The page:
After the award, we had two weeks till the shoot, which was six days. So it was quite crazy, but American jobs always have a very short amount of prep time. The script was already great and we then developed it all together. It was a very collaborative project throughout pre production all the way up to the shoot. Including a lot of input from Dylan Khan (production designer) and Christina Flannery (stylist). We had to be very reactive. I also had the genius Matilda Finn to second unit direct a few of the shots, adding to the mammothness (is that a word?) of it all.

You’re on a roll directing internationally  – who by the way are you signed with – and where do you now call home?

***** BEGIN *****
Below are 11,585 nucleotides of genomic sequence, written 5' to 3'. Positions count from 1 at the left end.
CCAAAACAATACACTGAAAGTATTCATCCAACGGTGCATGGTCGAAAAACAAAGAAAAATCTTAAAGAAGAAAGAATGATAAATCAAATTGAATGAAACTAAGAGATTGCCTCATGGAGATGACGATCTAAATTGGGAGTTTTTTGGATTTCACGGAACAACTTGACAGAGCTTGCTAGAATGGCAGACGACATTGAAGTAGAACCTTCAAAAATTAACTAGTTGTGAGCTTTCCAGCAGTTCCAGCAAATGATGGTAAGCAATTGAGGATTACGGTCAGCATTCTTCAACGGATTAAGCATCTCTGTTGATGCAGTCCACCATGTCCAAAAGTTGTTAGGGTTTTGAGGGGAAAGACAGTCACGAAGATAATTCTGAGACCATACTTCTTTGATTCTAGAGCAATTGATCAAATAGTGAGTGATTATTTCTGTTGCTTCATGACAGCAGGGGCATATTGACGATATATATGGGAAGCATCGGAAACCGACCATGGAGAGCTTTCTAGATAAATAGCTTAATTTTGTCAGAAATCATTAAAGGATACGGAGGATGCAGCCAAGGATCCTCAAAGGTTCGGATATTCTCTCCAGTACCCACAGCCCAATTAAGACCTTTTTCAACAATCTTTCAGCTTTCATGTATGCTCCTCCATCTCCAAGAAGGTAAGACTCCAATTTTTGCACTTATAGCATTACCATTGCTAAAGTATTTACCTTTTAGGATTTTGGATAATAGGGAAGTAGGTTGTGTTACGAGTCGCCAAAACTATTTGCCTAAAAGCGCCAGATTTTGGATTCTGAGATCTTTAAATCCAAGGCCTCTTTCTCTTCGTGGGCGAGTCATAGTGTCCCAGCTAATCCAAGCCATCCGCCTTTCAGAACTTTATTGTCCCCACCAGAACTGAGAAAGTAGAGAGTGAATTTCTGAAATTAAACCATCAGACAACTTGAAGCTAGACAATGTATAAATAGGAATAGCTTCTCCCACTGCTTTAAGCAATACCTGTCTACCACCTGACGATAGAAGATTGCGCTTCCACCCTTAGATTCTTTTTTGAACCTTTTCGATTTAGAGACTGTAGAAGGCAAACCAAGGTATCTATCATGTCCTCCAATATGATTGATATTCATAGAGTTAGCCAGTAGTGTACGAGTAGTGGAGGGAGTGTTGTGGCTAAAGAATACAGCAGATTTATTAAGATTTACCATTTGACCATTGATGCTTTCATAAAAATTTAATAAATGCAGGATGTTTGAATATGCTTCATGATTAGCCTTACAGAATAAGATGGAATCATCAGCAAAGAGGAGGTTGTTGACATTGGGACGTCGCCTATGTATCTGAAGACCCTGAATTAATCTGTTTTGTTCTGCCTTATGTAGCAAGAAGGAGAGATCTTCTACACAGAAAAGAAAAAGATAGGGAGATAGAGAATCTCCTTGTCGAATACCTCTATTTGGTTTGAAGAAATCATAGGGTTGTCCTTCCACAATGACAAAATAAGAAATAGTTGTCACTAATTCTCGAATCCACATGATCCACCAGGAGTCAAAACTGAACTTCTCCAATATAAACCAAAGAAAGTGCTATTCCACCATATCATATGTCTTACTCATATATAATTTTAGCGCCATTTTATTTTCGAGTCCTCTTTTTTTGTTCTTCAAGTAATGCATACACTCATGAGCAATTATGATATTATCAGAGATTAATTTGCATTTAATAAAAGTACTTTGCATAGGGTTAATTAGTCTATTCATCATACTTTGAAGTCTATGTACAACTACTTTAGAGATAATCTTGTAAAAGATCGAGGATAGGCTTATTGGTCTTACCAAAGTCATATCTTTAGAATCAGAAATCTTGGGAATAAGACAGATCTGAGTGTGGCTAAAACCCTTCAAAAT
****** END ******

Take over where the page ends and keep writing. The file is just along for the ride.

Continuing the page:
I’m with Friend in the UK of course, which has been so great to have gone through with them from music videos to commercials. Finish was an incredibly special project, it was perfect to be able to do that with the Friend family. We also just did a TK Maxx Christmas commercial which went great.

I’m then with Revolver in Canada who I did Maple Leafs with, Anorak for Germany and Reset for the USA. Those are the markets I work most in at the moment. Home is a strange idea for me but I think it always has been. The longest we (my family) lived in one house was four years. We also bounced back and forth between Menorca (where my dad is from), and England. So that definitely stuck with me I think, as I’ve never had a problem with moving somewhere new for a bit.